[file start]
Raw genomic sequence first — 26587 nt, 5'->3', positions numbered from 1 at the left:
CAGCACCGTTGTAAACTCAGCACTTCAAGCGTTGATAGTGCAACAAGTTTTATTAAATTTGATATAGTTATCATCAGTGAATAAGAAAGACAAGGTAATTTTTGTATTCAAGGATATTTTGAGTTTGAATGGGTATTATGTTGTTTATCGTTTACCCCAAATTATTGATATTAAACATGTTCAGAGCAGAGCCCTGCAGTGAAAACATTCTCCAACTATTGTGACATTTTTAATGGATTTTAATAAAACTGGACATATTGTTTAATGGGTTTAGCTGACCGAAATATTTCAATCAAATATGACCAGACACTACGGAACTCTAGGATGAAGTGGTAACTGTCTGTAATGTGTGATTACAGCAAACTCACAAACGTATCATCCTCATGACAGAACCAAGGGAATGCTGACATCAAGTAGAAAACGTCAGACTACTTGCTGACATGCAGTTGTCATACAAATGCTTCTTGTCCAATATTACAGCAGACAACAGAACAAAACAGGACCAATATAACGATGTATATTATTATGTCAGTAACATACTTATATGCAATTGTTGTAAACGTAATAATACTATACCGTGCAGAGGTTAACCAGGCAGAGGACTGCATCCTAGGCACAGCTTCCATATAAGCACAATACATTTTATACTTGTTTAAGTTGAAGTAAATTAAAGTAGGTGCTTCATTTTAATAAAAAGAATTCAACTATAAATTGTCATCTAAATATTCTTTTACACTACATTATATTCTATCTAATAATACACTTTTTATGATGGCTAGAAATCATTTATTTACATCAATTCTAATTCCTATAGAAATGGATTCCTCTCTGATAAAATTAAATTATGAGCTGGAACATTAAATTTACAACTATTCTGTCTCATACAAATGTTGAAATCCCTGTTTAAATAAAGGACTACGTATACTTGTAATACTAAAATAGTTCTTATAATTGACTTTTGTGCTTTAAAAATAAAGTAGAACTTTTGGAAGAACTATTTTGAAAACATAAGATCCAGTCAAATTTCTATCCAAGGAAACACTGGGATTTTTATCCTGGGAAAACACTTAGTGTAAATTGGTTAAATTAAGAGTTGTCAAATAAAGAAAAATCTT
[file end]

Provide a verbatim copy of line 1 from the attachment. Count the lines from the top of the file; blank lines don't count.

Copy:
Raw genomic sequence first — 26587 nt, 5'->3', positions numbered from 1 at the left: